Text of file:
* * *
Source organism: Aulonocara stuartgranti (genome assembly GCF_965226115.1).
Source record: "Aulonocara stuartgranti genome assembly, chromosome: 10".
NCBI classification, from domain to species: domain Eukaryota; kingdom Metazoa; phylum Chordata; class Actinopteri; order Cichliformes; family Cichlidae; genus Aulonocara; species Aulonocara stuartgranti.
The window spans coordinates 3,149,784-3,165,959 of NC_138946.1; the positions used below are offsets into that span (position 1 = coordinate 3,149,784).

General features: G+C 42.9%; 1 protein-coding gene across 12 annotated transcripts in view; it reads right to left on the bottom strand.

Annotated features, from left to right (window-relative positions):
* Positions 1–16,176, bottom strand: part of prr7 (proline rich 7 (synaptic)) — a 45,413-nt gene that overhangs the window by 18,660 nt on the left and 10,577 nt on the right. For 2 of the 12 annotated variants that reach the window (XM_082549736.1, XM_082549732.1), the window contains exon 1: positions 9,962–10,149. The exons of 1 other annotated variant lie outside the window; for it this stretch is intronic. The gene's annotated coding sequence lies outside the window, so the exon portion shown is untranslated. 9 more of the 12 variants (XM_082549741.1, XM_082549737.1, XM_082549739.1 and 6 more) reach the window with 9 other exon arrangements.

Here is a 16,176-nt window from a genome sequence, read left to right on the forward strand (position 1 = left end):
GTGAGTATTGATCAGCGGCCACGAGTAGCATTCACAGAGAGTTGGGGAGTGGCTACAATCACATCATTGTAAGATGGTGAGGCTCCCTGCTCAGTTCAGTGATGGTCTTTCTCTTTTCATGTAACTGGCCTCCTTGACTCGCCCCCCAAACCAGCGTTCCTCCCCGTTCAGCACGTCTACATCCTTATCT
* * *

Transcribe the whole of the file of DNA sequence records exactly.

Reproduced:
Source organism: Aulonocara stuartgranti (genome assembly GCF_965226115.1).
Source record: "Aulonocara stuartgranti genome assembly, chromosome: 10".
NCBI classification, from domain to species: domain Eukaryota; kingdom Metazoa; phylum Chordata; class Actinopteri; order Cichliformes; family Cichlidae; genus Aulonocara; species Aulonocara stuartgranti.
The window spans coordinates 3,149,784-3,165,959 of NC_138946.1; the positions used below are offsets into that span (position 1 = coordinate 3,149,784).

General features: G+C 42.9%; 1 protein-coding gene across 12 annotated transcripts in view; it reads right to left on the bottom strand.

Annotated features, from left to right (window-relative positions):
* Positions 1–16,176, bottom strand: part of prr7 (proline rich 7 (synaptic)) — a 45,413-nt gene that overhangs the window by 18,660 nt on the left and 10,577 nt on the right. For 2 of the 12 annotated variants that reach the window (XM_082549736.1, XM_082549732.1), the window contains exon 1: positions 9,962–10,149. The exons of 1 other annotated variant lie outside the window; for it this stretch is intronic. The gene's annotated coding sequence lies outside the window, so the exon portion shown is untranslated. 9 more of the 12 variants (XM_082549741.1, XM_082549737.1, XM_082549739.1 and 6 more) reach the window with 9 other exon arrangements.

Here is a 16,176-nt window from a genome sequence, read left to right on the forward strand (position 1 = left end):
GTGAGTATTGATCAGCGGCCACGAGTAGCATTCACAGAGAGTTGGGGAGTGGCTACAATCACATCATTGTAAGATGGTGAGGCTCCCTGCTCAGTTCAGTGATGGTCTTTCTCTTTTCATGTAACTGGCCTCCTTGACTCGCCCCCCAAACCAGCGTTCCTCCCCGTTCAGCACGTCTACATCCTTATCT